The New River, flowing from Mexicali, Mexico, to California’s Salton Sea, is a case in point. It’s called the “New” River because it didn’t exist until the Colorado River broke a levee in 1905 and sent a stream of water into Mexico that turned north into the Imperial Valley, creating the Salton Sea. The levee breach was repaired, temporarily drying up this “river,” but later the channel was re-watered by sewage and irrigation runoff from Mexico. As Mexicali’s population exploded from 6,200 in 1920 to more than 850,000 today, the city’s wastewater infrastructure did not keep up, and, consequently, pollution in the New River continued to increase.

Work began in 1996 on renovation and repairs to Mexicali’s existing sewage pipes and treatment facilities, funded jointly by the U.S. and Mexico. The binational cooperation continued, upgrading and expanding the city’s treatment capacity over the next few years. While these efforts resulted in significant improvements, 10% of the New River’s flows still consisted of raw sewage.

Thanks in part to EPA funding, this polluted stretch of the New River is cleaning up.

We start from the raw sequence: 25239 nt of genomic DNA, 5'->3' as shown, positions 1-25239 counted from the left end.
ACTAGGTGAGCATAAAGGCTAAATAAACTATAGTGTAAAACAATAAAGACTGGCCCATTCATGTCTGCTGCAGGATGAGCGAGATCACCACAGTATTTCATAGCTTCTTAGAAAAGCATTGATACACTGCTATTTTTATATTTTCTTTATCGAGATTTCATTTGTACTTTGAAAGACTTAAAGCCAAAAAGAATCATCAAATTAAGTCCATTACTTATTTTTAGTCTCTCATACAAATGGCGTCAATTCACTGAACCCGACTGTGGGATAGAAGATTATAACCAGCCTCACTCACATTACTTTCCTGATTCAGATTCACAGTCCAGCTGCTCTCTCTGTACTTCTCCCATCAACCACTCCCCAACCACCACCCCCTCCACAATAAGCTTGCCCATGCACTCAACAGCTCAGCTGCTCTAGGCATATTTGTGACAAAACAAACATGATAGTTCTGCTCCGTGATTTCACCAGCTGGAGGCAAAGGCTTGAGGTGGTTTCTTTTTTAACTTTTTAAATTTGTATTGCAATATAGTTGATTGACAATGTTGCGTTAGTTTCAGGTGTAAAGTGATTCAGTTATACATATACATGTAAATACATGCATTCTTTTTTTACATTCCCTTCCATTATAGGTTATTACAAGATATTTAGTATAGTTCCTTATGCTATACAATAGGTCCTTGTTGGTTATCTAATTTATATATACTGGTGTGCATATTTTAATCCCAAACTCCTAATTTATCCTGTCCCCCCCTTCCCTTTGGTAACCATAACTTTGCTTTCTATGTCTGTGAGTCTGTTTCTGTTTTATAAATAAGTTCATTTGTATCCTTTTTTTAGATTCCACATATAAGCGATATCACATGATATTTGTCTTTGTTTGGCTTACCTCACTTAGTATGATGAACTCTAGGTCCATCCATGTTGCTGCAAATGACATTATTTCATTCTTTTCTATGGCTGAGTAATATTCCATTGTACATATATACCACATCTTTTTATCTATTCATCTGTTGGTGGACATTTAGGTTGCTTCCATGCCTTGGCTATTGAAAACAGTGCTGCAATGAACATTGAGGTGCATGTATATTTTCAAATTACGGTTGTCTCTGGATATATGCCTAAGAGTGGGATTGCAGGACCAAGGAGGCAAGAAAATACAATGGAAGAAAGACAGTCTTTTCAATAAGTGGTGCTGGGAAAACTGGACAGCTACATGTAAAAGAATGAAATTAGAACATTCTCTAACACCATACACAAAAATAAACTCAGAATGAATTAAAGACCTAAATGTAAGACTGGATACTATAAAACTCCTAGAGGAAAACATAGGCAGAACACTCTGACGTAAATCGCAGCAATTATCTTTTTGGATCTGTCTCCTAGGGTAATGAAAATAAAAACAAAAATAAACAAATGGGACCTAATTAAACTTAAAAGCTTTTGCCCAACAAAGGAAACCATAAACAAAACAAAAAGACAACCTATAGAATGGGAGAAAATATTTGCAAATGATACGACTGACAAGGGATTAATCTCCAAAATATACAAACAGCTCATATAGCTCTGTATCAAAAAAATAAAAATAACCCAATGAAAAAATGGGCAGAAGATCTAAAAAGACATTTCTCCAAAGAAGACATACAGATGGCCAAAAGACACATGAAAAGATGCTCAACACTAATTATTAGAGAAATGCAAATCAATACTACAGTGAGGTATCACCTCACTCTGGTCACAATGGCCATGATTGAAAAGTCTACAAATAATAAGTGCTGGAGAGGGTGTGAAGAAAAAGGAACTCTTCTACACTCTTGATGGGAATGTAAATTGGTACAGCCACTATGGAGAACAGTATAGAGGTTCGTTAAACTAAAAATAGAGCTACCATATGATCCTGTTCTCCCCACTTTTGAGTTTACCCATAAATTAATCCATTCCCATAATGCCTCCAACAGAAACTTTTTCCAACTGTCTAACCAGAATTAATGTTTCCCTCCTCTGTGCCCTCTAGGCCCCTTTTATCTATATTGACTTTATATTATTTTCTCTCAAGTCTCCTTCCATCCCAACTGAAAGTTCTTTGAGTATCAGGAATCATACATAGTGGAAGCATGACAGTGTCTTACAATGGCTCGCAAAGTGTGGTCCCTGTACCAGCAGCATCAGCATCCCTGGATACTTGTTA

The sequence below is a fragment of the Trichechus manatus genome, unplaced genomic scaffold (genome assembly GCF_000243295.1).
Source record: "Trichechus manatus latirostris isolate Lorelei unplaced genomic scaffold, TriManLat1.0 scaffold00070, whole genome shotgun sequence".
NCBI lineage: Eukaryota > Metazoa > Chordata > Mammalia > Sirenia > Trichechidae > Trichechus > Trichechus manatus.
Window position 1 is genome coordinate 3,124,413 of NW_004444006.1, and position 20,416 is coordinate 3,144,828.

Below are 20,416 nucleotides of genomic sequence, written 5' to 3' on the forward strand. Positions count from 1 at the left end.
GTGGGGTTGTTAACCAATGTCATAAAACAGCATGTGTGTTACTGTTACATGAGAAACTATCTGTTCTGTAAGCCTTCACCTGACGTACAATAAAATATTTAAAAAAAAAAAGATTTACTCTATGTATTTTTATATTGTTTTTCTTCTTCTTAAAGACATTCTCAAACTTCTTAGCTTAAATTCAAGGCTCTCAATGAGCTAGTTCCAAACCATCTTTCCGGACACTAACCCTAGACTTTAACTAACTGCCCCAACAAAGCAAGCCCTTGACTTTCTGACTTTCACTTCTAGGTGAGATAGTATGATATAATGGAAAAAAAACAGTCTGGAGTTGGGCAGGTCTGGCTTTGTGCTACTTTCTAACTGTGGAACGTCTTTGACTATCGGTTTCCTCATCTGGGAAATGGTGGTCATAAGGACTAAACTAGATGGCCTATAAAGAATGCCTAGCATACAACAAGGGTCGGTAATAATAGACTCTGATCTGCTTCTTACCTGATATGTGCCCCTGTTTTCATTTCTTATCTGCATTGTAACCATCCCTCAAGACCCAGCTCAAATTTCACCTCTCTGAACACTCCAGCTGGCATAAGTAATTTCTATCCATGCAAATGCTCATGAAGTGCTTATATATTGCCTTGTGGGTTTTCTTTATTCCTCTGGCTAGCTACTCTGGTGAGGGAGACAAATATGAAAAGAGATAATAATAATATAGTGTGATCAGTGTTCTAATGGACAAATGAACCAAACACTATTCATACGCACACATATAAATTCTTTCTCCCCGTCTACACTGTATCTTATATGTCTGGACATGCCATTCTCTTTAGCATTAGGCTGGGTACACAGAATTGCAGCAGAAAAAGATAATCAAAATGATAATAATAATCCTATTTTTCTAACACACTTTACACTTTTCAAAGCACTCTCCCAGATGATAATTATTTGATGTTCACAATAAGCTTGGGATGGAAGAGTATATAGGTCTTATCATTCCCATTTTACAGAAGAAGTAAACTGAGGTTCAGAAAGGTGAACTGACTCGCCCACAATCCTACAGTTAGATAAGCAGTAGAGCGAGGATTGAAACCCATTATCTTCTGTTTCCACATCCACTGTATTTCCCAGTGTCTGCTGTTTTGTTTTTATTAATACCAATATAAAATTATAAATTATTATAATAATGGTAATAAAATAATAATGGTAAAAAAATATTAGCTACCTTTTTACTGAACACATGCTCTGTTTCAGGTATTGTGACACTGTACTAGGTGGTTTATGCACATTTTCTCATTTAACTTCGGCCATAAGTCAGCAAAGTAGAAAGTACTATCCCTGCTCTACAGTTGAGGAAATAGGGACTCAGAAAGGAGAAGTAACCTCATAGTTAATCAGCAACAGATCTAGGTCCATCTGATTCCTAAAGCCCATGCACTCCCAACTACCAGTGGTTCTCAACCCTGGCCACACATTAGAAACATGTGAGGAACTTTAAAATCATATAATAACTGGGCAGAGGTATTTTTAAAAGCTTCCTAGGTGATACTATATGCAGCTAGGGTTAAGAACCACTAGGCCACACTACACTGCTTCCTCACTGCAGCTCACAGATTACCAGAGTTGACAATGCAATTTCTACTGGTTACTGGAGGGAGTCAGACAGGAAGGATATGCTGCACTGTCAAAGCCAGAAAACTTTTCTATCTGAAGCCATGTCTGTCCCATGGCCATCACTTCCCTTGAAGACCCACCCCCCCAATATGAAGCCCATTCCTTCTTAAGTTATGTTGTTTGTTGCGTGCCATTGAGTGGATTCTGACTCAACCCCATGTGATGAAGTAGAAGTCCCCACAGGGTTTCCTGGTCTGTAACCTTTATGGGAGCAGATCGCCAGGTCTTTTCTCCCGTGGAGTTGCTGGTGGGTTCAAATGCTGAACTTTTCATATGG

EPA Administrator Stephen Johnson (right) and Regional Administrator
Wayne Nastri (facing) visit the New River.

In 2007, a new wastewater treatment plant located in the south of Mexicali was completed. The estimated 15 million gallons per day of sewage that once flowed untreated into the New River is now treated, disinfected and discharged into a series of irrigation canals that flow southward into the Rio Hardy, which is a tributary to the Colorado River Delta in Mexico.

The removal of this untreated sewage from the New River has resulted in significant drops in bacteria levels as well as increased dissolved oxygen. Phosphates in the New River, which contribute to water quality impairments in the Salton Sea, have dropped by 25%.

Overall, EPA has contributed nearly half the $98.6 million cost of the Mexicali wastewater projects, with the Mexican government contributing the remaining funds. Already, these projects have benefited an estimated 635,000 people in Mexicali, and have resulted in the treatment of approximately 40 million gallons per day of sewage.

Construction is underway on similar projects elsewhere, such as the Nogales International Wastewater Treatment Plant, due for completion in 2009. Not only do these investments result in improved water quality, they also create wastewater utilities in Mexico with the capacity to finance and construct future infrastructure projects. It’s a welcome trend for millions of people on both sides of the border.